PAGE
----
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Edited Transcript of NEMAKA.MX earnings conference call or presentation 18-Oct-19 3:30pm GMT

Q3 2019 Nemak SAB De CV Earnings Call

SAN PEDRO GARZA GARCIA, NUEVO LEON Oct 21, 2019 (Thomson StreetEvents) -- Edited Transcript of Nemak SAB De CV earnings conference call or presentation Friday, October 18, 2019 at 3:30:00pm GMT

TEXT version of Transcript

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Corporate Participants

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* Adrian Althoff

Nemak, S. A. B. de C. V. - IR Officer

* Alberto Sada Medina

Nemak, S. A. B. de C. V. - CFO

* Armando Tamez Martínez

Nemak, S. A. B. de C. V. - CEO

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Conference Call Participants

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* Alejandro Chavelas

Crédit Suisse AG, Research Division - Research Analyst

* Alejandro Azar Wabi

GBM Grupo Bursátil Mexicano, S.A. de C.V. Casa de Bolsa, Research Division - Research Analyst

* Jamie Nicholson-Leener

Crédit Suisse AG, Research Division - Global Head of Emerging Markets Corporate Credit Research & MD

* Marcelo Garaldi Motta

JP Morgan Chase & Co, Research Division - Research Analyst

* Travis Pascavis

Hartford Investment Management Company - High Yield Credit Analyst & Global Macro Strategist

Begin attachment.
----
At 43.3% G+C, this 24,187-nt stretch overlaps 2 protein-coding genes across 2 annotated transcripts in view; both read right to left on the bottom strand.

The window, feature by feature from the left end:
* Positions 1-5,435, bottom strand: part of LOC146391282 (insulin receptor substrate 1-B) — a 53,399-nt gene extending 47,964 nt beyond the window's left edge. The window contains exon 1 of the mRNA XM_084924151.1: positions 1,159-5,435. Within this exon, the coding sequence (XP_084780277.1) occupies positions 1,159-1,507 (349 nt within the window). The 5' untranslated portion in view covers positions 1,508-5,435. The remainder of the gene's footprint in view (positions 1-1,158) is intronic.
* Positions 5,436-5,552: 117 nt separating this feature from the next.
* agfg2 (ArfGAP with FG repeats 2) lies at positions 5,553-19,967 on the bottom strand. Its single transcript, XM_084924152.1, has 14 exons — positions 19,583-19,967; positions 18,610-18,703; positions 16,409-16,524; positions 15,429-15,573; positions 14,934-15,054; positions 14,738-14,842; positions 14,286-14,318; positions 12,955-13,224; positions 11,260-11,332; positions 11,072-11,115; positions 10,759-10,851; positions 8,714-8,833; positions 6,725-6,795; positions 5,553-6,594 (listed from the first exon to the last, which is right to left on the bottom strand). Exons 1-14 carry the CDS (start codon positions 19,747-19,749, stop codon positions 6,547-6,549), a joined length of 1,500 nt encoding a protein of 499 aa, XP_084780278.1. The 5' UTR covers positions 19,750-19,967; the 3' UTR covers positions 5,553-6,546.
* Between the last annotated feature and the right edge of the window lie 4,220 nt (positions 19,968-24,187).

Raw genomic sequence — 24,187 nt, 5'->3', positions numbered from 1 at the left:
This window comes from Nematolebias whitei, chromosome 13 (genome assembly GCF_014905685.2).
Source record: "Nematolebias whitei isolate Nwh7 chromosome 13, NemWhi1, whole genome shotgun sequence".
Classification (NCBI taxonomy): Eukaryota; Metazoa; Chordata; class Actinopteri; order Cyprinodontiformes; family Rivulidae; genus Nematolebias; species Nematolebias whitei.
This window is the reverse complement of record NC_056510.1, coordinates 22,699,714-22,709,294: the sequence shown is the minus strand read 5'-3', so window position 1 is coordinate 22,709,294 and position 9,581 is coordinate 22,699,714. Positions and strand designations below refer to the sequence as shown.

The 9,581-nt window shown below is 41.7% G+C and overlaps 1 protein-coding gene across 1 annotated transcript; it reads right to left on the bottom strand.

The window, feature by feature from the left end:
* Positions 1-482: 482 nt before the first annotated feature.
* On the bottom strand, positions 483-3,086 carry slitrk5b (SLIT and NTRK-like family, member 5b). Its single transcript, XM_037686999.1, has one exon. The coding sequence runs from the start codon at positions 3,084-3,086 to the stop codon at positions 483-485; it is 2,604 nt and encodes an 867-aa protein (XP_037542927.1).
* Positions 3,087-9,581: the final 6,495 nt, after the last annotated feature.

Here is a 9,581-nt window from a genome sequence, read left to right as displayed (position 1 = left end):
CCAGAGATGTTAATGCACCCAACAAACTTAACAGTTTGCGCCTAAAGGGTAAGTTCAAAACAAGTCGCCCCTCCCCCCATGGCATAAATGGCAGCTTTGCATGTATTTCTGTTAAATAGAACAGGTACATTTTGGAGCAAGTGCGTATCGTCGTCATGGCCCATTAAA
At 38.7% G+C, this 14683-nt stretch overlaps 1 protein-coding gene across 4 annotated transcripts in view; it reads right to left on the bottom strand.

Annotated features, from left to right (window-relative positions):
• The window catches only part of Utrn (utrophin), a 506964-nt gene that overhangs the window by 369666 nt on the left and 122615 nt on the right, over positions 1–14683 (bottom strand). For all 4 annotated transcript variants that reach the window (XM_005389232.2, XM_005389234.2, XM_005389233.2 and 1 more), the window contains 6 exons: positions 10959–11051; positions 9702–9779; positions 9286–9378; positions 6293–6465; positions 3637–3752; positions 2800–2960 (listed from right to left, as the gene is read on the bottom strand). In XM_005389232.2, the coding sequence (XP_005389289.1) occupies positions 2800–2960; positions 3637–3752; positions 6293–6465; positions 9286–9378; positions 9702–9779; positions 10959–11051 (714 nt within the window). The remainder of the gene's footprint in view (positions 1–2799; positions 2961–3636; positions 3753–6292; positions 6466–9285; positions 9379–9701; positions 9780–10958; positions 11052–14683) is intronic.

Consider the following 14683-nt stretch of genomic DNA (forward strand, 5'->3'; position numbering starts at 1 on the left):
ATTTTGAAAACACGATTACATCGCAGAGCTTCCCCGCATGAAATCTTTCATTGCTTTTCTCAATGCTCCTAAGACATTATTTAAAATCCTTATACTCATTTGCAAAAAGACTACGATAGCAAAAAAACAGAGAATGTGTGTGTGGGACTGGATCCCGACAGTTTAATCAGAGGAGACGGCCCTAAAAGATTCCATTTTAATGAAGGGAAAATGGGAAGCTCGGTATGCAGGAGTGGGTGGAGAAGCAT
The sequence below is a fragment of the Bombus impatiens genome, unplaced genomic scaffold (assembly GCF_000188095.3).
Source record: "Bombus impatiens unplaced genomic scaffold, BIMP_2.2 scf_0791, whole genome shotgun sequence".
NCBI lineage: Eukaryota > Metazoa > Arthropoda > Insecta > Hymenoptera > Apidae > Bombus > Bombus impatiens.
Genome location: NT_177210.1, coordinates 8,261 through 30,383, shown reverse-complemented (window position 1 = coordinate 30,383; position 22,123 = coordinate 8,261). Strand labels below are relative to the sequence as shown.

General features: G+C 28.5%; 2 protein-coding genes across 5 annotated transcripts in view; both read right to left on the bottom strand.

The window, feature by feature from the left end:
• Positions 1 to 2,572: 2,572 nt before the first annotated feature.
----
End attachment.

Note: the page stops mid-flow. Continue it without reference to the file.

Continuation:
* Vanessa Quiroga

Crédit Suisse AG, Research Division - Head of Mexico Equity Research & Co-Head of the Housing & Infrastructure in LatAm excluding Brazil

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Presentation

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Operator [1]

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Good morning, everyone, and welcome to Nemak's Third Quarter 2019 Earnings Call. Armando Tamez, Nemak's CEO; Alberto Sada, CFO; and Adrian Althoff, Investor Relations Officer, are here this morning to discuss the company's performance and answer any questions that you may have.

As a reminder, today's conference is being recorded and will be available on the company's Investor Relations website.

I will now turn the call over to Adrian Althoff.

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Adrian Althoff, Nemak, S. A. B. de C. V. - IR Officer [2]

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Thank you, operator. Good morning, and welcome, everyone. We very much appreciate your participation.

Armando Tamez, our CEO, will lead up today's call by providing an overview of business and financial highlights from the quarter as well as an update on strategy execution. Alberto Sada, our CFO, will then discuss our financial results in more detail. Afterwards, we'll open up for a Q&A session.

Before we get started, let me remind you that information discussed on today's call may include forward-looking statements regarding the company's future financial performance and prospects, which are subject to risks and uncertainties. Actual results may differ materially, and the company cautions not to place undue reliance on these forward-looking statements. Nemak undertakes no obligation to publicly update or revise any forward-looking statements whether as a result of new information, future events or otherwise.